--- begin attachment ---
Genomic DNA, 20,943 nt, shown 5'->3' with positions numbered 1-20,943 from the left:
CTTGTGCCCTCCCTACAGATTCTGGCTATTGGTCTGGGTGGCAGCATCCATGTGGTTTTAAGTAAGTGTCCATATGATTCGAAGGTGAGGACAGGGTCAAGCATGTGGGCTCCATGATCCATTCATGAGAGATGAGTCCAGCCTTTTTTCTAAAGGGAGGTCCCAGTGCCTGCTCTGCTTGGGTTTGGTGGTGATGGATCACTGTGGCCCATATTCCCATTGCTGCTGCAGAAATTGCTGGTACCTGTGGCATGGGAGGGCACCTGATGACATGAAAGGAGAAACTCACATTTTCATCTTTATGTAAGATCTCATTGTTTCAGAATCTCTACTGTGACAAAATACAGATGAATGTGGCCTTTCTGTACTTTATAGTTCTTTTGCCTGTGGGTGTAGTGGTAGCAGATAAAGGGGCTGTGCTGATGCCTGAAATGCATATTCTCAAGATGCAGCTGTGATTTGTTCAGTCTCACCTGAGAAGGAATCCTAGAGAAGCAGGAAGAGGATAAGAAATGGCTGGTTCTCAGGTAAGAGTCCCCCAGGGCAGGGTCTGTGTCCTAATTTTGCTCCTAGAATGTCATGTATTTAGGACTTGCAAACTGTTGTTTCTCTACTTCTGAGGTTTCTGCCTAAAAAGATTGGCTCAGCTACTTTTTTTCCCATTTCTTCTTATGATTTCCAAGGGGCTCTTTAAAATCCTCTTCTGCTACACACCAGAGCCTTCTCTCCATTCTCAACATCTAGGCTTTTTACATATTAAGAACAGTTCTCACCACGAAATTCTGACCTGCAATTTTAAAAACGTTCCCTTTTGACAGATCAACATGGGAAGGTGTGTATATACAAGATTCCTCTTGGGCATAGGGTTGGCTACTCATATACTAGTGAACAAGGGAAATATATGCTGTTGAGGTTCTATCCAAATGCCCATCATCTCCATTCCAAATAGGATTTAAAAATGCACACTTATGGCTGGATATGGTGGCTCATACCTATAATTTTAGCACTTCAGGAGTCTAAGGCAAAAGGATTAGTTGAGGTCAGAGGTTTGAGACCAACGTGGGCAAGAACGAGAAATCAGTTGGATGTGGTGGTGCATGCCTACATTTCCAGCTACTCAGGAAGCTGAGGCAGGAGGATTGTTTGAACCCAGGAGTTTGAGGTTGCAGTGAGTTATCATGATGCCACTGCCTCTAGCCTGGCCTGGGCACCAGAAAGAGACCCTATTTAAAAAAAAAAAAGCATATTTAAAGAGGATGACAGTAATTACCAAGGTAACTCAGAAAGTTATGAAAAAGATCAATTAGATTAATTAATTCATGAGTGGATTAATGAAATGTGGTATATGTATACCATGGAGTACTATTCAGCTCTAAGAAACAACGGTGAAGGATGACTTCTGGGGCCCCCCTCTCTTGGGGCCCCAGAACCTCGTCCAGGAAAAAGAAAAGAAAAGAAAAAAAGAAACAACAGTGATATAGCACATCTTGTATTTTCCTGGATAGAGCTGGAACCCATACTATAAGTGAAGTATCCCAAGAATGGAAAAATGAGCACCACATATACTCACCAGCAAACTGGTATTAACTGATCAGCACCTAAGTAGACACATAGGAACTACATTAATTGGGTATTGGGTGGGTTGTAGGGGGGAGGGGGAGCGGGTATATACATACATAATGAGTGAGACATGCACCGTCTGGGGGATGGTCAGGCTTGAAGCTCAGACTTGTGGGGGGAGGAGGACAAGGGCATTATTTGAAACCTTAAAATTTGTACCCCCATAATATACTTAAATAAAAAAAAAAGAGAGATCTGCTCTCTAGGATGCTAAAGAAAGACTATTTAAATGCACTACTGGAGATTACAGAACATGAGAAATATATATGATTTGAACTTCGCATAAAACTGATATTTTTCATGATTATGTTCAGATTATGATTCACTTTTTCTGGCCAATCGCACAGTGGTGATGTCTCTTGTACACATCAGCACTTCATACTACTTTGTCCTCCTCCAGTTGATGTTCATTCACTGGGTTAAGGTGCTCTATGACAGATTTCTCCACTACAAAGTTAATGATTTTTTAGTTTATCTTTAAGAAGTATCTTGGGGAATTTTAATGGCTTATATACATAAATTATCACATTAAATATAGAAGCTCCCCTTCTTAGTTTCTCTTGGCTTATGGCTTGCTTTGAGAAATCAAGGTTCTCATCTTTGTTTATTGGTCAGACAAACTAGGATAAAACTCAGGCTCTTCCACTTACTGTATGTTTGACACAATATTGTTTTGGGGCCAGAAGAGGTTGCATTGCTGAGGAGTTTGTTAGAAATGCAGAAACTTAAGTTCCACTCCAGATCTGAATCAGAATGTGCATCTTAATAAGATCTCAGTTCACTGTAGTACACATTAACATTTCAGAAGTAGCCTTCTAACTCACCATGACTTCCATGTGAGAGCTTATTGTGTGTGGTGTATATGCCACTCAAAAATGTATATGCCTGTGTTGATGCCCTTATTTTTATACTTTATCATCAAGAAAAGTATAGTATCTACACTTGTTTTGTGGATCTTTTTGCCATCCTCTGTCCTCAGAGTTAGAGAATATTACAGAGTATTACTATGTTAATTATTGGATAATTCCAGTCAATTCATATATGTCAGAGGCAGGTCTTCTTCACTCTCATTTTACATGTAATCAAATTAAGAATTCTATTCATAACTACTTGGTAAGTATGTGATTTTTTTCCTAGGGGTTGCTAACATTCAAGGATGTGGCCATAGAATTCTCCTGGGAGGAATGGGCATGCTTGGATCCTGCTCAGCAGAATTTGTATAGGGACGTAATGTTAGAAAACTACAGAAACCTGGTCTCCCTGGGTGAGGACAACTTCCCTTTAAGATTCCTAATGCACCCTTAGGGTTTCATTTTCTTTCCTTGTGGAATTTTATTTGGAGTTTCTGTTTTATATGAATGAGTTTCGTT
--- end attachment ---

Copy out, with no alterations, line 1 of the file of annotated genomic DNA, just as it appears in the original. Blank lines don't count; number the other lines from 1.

Genomic DNA, 20,943 nt, shown 5'->3' with positions numbered 1-20,943 from the left: